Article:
Sports Authority Field at Mile High is exactly that — at a Mile High, 5280 feet above sea level. High altitude means two things in terms of oxygen and decreased air pressure:
- Less oxygen molecules
- Less air pressure to help push air into our lungs when we breathe
These two factors cause hypoxia (no or low oxygen getting to the cells in your body). Why is oxygen so important? Oxygen is a key factor in how our cells make energy. When cells have oxygen and glucose (sugar) a reaction occurs that makes energy (in the form of ATP, the body’s energy currency) and has the byproducts of water and carbon dioxide.
So without oxygen, our bodies can’t make energy efficiently and our cells, tissue and eventually organs can stop working. This is what happened to Ryan Clark last time he played at Mile High, except his situation is even more complicated, because of having sickle cell. But let’s look at what the body normally does, and then we’ll take a closer look at sickle cell at high altitude.
For folks coming in from sea level, like the Pittsburgh Steelers for the 2011 playoff game against the Broncos, there are two stages of adaptation the body must go through to ensure oxygen levels stay topped off within the body:
- Short term adaptation: The body immediately starts to concentrate red blood cells (which contain hemoglobin, the molecule that carries oxygen) by filtering out liquid from the blood. This is why when you first come to high altitude you will have to go to the bathroom more and part of the reason why dehydration can be such an issue.
- Long term adaptation: The kidneys immediately start sending chemical signals (erythropoietin) to the bone marrow to get them to make more red blood cells (and therefore more hemoglobin molecules in the red blood cells to carry oxygen). Over a period of time (anywhere from a few days to a couple weeks) a person will have topped off their red blood cells.
In the case of Ryan Clark and folks with sickle cell, this process is complicated. Your DNA is like a cookbook for your body. Each recipe in the DNA cookbook is a gene, and tells your body how to make one important thing your body needs. People with sickle cell disease have a change to the recipe/gene that tells the body how to make hemoglobin. Since hemoglobin is located in red blood cells, the molecule affects the shape of these cells. Normal hemoglobin allows red blood cells to be circular; with sickle cell the shape of the red blood cells is more crescent-shaped. The sickle cell crescent-shaped red blood cells can clog up blood flow, restricting the ability for the blood to deliver oxygen to cells around the body.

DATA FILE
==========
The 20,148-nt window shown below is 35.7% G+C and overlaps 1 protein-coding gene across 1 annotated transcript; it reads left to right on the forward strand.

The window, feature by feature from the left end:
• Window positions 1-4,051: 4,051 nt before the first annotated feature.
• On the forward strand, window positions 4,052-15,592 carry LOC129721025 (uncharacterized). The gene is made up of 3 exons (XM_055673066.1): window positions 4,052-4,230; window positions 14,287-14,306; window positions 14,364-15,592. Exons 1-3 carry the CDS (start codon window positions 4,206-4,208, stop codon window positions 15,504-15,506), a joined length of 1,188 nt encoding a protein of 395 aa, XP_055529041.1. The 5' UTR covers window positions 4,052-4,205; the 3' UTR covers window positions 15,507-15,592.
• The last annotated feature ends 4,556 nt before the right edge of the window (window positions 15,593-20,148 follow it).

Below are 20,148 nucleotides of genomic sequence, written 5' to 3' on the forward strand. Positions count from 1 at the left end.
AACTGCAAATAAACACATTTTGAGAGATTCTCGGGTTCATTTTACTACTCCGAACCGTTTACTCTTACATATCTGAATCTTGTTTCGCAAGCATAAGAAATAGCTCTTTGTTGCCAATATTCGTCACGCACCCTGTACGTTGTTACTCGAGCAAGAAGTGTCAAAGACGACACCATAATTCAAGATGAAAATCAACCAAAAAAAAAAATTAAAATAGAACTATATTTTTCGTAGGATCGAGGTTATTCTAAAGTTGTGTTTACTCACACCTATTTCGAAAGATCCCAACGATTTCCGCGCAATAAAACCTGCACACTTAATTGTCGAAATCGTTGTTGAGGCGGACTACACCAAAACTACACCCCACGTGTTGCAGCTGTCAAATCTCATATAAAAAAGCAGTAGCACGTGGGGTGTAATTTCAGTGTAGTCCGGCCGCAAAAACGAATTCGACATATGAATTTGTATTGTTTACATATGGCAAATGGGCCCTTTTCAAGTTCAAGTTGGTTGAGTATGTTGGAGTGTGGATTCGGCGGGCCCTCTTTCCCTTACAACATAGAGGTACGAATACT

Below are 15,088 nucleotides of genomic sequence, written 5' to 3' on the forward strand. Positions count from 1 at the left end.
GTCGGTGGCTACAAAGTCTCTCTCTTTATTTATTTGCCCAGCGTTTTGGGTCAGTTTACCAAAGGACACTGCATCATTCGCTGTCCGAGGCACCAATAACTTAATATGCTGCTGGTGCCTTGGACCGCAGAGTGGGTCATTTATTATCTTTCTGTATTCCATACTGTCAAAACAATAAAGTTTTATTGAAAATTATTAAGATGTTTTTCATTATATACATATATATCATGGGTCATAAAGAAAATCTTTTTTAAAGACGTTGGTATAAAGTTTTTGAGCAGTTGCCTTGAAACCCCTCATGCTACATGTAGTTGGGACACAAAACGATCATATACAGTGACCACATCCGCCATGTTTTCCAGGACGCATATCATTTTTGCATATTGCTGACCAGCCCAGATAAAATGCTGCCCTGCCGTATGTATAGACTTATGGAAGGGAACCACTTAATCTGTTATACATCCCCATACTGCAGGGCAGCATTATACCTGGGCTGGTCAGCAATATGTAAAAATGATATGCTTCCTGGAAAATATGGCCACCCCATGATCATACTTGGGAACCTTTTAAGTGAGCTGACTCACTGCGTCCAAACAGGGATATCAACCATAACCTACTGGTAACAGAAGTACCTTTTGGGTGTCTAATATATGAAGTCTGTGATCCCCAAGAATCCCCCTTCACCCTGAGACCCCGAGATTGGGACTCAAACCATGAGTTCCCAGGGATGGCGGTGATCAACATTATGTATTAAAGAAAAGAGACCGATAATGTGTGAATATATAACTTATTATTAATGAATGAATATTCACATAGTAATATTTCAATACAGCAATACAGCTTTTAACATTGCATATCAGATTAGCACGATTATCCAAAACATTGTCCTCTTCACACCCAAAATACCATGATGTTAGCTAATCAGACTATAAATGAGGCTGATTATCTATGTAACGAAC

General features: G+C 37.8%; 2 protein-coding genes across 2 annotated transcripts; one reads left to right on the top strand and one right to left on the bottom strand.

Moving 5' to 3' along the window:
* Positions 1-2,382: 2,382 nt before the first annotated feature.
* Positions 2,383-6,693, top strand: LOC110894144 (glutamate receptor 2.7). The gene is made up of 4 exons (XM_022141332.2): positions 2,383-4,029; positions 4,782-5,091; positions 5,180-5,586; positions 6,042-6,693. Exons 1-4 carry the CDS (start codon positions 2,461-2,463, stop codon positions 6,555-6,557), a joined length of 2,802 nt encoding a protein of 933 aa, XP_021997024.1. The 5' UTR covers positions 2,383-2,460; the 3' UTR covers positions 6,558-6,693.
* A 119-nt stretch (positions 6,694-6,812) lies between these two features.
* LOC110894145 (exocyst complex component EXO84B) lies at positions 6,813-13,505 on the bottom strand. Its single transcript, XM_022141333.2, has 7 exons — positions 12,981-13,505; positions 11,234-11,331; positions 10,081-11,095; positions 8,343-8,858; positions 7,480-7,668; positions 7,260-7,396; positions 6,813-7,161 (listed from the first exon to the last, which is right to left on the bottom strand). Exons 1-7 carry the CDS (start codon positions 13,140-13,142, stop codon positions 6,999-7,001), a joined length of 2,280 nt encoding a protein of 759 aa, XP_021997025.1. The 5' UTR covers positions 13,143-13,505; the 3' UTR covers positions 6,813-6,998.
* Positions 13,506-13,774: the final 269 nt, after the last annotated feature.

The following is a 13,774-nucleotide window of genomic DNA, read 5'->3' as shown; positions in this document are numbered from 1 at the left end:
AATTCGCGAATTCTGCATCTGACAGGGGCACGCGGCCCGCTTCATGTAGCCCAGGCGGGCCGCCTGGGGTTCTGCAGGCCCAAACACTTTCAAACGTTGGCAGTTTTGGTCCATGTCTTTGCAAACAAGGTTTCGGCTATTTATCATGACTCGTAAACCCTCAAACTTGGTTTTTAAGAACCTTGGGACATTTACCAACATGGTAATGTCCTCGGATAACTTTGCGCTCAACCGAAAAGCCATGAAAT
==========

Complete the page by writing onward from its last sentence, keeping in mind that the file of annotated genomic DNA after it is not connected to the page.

This is a genetic disease. Since you get one copy of each gene from mom and one from dad, a person can have two mutated copies, or sometimes might only get one mutated copy. With two mutated copies of the gene/recipe, the disease is more grave then having only one copy of the mutated gene because all the hemoglobin the body makes is from the mutated recipe, so all red blood cells are crescent-shaped, increasing the chances that blood flow will be restricted. My understanding is that Ryan Clark has only one mutated gene/recipe for making hemoglobin (he got one normal gene from one parent and one mutated one from his other parent), and so for the most part he is asymptomatic under normal conditions.
At high altitude however, your body is concentrating red blood cells. For folks with sickle cell, this means the body is increasing the number of sickle cell red blood cells in the same amount of liquid. This dramatically increases the chance that the sickle cell crescent-shaped red blood cells will clog up the arteries and therefore restrict blood flow, causing cell death, and organ failure.
Your body is a complicated and fascinating thing, and the more we understand about how genes/recipes work, and how the body reads and makes things from recipes (gene expression) the more we will understand both health and disease.
If you want to how your body adapts to high altitude and will be in the Denver area, come visit Expedition Health at the Denver Museum of Nature & Science, which takes you on a virtual hike up Mount Evans, a Colorado fourteen thousand feet peak, and shows you how your body changes in ways you can see, measure and optimize.